Tips With Trish: Home for the Holidays
Thanksgiving was pretty stressful for me this year. I was so looking forward to going home, but wasn’t there 24 hours before everyone started driving me crazy. The tension was high because my parents are constantly fighting. The quality time I was looking forward to spending with my sister turned out to be me alone in my room, while she spent all of her time with her boyfriend. The friendships from high school that used to provide some refuge and relief have grown distant.
I am so happy to be back at school. I am dreading Christmas break. Not sure how I’m going to manage the entire month of January, since I’m not taking a J-term. I need some helpful ideas on how to make the time at home more bearable. My anxiety about being back in that environment is really high. I’m also just sad — sad that home is no longer the place that I remember it being when I grew up.
Home for the Holidays
I have been hearing a lot of stories about the break being less than what many had hoped it would be. Mine wasn’t ideal either, but I went into it knowing that would be the case. I think that helped. In the past, I’ve painted a picture in my head about holidays and focused on it being the “most wonderful time of the year”. I chose to remember all of the good that comes from the holidays. And although it’s great to remember the blessings that come from family gatherings, it’s okay to acknowledge that things often change. People frequently change. Traditions will likely change.
Keep expectations realistic. Television and social media make this difficult. Hallmark movies with mostly happy endings and pictures of friends and family get-togethers add to the perception that everyone is feeling joyful this holiday season. We all know this isn’t the case, but we tend to feel gypped when we start comparing our lives to the lives of others.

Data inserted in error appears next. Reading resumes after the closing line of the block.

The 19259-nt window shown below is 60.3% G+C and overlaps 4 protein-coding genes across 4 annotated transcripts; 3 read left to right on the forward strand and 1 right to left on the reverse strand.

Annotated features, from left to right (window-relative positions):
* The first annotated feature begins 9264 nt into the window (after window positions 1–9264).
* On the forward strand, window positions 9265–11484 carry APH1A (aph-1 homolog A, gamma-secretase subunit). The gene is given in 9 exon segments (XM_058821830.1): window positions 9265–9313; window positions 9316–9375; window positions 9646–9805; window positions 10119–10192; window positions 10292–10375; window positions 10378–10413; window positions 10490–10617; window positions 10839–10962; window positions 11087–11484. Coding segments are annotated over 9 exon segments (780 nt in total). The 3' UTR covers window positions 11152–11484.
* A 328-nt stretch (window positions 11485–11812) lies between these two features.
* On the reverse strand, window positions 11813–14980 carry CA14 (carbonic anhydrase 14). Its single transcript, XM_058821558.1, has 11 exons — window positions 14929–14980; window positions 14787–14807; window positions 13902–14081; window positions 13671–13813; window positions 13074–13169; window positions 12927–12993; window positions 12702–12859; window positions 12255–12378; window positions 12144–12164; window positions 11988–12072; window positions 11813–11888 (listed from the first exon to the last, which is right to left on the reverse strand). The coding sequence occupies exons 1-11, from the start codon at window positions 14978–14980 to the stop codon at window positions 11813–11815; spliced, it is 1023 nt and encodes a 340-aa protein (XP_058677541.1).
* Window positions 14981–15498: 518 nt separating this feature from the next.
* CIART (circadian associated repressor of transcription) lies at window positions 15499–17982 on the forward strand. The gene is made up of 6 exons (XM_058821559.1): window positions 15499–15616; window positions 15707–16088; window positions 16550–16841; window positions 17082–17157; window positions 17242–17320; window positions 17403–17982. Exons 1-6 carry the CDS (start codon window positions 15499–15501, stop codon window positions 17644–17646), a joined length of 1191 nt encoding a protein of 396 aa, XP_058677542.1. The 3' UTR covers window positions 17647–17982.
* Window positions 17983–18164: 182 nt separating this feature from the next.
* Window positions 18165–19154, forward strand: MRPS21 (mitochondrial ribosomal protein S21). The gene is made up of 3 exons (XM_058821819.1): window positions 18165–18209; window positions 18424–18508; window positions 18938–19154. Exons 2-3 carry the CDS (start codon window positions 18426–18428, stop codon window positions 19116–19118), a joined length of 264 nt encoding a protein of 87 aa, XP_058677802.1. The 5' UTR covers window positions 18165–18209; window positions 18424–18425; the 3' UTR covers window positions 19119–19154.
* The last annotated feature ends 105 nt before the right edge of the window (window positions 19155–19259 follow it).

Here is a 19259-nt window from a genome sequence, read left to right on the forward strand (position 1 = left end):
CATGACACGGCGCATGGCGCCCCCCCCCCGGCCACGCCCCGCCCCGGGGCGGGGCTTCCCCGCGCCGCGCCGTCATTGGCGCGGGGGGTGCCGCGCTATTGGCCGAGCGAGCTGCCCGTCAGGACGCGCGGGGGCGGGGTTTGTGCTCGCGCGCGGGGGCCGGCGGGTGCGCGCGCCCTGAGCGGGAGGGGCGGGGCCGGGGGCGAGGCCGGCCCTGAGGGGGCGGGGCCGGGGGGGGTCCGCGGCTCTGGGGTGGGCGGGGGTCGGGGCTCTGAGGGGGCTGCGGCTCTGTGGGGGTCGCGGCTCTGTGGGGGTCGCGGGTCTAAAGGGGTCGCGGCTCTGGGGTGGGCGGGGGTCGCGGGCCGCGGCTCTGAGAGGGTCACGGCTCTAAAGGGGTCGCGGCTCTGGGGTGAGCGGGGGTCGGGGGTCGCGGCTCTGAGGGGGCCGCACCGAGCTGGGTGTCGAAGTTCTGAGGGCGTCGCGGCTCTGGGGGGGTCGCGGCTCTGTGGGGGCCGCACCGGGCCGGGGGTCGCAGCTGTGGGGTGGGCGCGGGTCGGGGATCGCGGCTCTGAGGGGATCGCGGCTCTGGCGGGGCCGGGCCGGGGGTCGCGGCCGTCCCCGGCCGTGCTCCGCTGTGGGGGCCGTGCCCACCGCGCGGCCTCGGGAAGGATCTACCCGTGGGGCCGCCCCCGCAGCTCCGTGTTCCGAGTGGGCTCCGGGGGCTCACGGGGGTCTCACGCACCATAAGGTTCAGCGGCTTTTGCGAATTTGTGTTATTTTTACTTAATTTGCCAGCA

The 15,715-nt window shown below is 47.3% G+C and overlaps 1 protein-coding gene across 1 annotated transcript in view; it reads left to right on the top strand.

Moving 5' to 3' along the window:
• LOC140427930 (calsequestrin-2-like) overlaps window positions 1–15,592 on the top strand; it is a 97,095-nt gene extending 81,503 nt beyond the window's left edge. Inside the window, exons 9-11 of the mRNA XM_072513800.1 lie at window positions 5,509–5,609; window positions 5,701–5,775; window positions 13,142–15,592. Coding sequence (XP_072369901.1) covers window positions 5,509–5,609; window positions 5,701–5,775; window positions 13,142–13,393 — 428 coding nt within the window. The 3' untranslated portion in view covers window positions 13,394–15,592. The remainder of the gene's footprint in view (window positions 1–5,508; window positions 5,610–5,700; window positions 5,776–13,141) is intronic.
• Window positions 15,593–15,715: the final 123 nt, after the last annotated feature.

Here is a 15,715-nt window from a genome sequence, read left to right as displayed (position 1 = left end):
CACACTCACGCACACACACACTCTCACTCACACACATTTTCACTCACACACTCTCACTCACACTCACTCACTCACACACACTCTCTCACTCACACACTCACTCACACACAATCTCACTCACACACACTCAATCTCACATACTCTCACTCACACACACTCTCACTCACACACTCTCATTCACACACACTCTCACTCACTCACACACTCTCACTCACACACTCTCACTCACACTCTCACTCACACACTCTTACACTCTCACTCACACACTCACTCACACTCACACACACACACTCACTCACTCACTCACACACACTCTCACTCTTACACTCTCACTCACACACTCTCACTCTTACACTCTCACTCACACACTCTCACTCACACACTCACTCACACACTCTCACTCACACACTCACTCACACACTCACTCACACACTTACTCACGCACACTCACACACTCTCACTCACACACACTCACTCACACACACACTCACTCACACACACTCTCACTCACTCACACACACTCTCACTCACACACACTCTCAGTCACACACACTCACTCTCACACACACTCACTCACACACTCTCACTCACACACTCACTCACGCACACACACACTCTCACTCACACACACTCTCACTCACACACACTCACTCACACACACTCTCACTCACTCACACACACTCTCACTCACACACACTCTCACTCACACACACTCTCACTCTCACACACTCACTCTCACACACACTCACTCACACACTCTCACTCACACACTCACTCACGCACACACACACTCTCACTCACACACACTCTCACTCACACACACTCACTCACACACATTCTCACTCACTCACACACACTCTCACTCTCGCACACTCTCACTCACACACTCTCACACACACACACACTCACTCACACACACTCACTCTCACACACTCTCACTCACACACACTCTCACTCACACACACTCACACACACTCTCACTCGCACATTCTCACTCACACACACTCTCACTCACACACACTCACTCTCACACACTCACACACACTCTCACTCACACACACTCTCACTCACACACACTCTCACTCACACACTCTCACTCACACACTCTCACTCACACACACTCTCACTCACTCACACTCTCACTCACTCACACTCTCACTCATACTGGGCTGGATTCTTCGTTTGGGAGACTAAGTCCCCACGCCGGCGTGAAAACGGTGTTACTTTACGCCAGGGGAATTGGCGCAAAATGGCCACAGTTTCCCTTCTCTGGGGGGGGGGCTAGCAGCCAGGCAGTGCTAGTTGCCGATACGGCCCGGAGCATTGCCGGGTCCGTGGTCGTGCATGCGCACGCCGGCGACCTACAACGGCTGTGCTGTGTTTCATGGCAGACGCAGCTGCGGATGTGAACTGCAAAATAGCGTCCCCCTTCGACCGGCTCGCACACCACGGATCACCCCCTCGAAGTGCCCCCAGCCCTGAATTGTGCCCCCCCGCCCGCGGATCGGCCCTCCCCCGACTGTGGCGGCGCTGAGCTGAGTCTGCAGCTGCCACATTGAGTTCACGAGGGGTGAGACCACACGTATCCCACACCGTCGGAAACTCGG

Sounds like your family situation has changed from years ago. Although relationships can deepen over the years, relationships can also become more complicated. That’s the nature of life. Hopefully there have been some wonderful moments as you have aged, but with that also comes hard realities. The more we accept the change; the more content we will be. Try to remember that you can only control yourself. If you know your parents fight a lot, give yourself some distance, and don’t kid yourself into thinking that the Christmas season will relieve the tension between them. If your sister is really into spending time with her boyfriend, talk to her ahead of time about carving out some special time for the two of you. If in January you know you’ll have a lot of time on your hands, pick up more hours at work, and plan a long weekend to visit some of your college friends. This is called coping with the new situation you found yourself in at home.
Above all, give yourself time to feel whatever you are feeling. If you are sad, grieve the loss. If your family has a good evening together, celebrate the joy. Be gentle with yourself. Plan for some time for self-care, knowing that the situation might be stressful. The things around you might feel out of control, but you always have control over your own thoughts, feelings and behaviors. You chose what you take part in, what you take personally, and how you interpret people and events.
Just being in the moment can help. Try not to predict or over-analyze too much. That just raises the anxiety. Practicing mindfulness before the holidays approach can bring a lot of peace when the chaos actually begins at home. There are some great podcasts out there regarding the topic. Prayer and meditation and good ole fresh air and exercise help relieve the tension, so don’t be afraid to excuse yourself when things become stressful.
Above all, try to remember the reason for the season, despite all that’s happening in your life. I know it’s hard, but counting your blessings is always a sure way to lift your mood. In light of everything going on in the world right now, those of us at Loras College are doing better than most.